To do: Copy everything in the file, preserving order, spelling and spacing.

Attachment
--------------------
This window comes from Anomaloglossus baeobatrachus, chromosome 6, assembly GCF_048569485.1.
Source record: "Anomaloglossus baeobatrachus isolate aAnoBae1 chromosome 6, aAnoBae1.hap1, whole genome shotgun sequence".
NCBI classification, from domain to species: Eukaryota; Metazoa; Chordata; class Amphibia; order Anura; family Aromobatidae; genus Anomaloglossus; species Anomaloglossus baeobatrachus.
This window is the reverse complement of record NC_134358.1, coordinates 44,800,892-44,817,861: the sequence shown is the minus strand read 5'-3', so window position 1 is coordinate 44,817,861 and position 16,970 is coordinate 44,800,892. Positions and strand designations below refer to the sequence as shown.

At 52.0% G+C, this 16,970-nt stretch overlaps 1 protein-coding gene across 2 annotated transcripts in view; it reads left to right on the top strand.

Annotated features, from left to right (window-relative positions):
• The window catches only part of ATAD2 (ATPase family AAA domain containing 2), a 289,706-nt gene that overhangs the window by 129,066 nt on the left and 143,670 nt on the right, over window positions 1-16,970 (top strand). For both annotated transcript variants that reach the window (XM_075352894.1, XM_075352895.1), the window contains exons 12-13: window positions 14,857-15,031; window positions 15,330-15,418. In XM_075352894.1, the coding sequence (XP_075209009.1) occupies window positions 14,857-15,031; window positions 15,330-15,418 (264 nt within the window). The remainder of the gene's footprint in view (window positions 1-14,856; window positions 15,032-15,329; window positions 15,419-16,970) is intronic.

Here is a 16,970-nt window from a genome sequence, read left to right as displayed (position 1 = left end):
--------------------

This window comes from Anomaloglossus baeobatrachus, chromosome 6, assembly GCF_048569485.1.
Source record: "Anomaloglossus baeobatrachus isolate aAnoBae1 chromosome 6, aAnoBae1.hap1, whole genome shotgun sequence".
NCBI classification, from domain to species: Eukaryota; Metazoa; Chordata; class Amphibia; order Anura; family Aromobatidae; genus Anomaloglossus; species Anomaloglossus baeobatrachus.
This window is the reverse complement of record NC_134358.1, coordinates 44,800,892-44,817,861: the sequence shown is the minus strand read 5'-3', so window position 1 is coordinate 44,817,861 and position 16,970 is coordinate 44,800,892. Positions and strand designations below refer to the sequence as shown.

At 52.0% G+C, this 16,970-nt stretch overlaps 1 protein-coding gene across 2 annotated transcripts in view; it reads left to right on the top strand.

Annotated features, from left to right (window-relative positions):
• The window catches only part of ATAD2 (ATPase family AAA domain containing 2), a 289,706-nt gene that overhangs the window by 129,066 nt on the left and 143,670 nt on the right, over window positions 1-16,970 (top strand). For both annotated transcript variants that reach the window (XM_075352894.1, XM_075352895.1), the window contains exons 12-13: window positions 14,857-15,031; window positions 15,330-15,418. In XM_075352894.1, the coding sequence (XP_075209009.1) occupies window positions 14,857-15,031; window positions 15,330-15,418 (264 nt within the window). The remainder of the gene's footprint in view (window positions 1-14,856; window positions 15,032-15,329; window positions 15,419-16,970) is intronic.

Here is a 16,970-nt window from a genome sequence, read left to right as displayed (position 1 = left end):